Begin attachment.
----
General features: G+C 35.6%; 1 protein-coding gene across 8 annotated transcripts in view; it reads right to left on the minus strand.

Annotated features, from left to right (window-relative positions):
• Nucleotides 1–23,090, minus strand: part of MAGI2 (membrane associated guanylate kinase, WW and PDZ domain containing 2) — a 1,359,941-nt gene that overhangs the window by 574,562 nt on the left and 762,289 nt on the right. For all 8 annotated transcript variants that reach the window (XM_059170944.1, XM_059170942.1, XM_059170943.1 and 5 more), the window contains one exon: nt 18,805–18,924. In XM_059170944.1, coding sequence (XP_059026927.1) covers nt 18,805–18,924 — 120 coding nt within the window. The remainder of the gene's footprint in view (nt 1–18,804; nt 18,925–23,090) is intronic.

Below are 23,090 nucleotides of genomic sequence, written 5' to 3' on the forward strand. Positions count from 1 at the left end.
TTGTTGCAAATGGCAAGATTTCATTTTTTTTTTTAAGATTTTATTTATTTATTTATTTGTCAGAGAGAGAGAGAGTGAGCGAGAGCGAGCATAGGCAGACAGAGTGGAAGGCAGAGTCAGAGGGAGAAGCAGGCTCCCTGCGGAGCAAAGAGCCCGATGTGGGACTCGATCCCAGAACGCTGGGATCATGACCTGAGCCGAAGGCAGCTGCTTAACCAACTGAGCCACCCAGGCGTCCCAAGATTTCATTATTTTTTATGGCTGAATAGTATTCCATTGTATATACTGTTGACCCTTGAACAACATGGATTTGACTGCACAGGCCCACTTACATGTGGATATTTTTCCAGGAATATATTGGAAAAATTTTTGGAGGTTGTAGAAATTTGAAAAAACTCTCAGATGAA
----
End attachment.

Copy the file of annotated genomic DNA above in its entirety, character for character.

General features: G+C 35.6%; 1 protein-coding gene across 8 annotated transcripts in view; it reads right to left on the minus strand.

Annotated features, from left to right (window-relative positions):
• Nucleotides 1–23,090, minus strand: part of MAGI2 (membrane associated guanylate kinase, WW and PDZ domain containing 2) — a 1,359,941-nt gene that overhangs the window by 574,562 nt on the left and 762,289 nt on the right. For all 8 annotated transcript variants that reach the window (XM_059170944.1, XM_059170942.1, XM_059170943.1 and 5 more), the window contains one exon: nt 18,805–18,924. In XM_059170944.1, coding sequence (XP_059026927.1) covers nt 18,805–18,924 — 120 coding nt within the window. The remainder of the gene's footprint in view (nt 1–18,804; nt 18,925–23,090) is intronic.

Below are 23,090 nucleotides of genomic sequence, written 5' to 3' on the forward strand. Positions count from 1 at the left end.
TTGTTGCAAATGGCAAGATTTCATTTTTTTTTTTAAGATTTTATTTATTTATTTATTTGTCAGAGAGAGAGAGAGTGAGCGAGAGCGAGCATAGGCAGACAGAGTGGAAGGCAGAGTCAGAGGGAGAAGCAGGCTCCCTGCGGAGCAAAGAGCCCGATGTGGGACTCGATCCCAGAACGCTGGGATCATGACCTGAGCCGAAGGCAGCTGCTTAACCAACTGAGCCACCCAGGCGTCCCAAGATTTCATTATTTTTTATGGCTGAATAGTATTCCATTGTATATACTGTTGACCCTTGAACAACATGGATTTGACTGCACAGGCCCACTTACATGTGGATATTTTTCCAGGAATATATTGGAAAAATTTTTGGAGGTTGTAGAAATTTGAAAAAACTCTCAGATGAA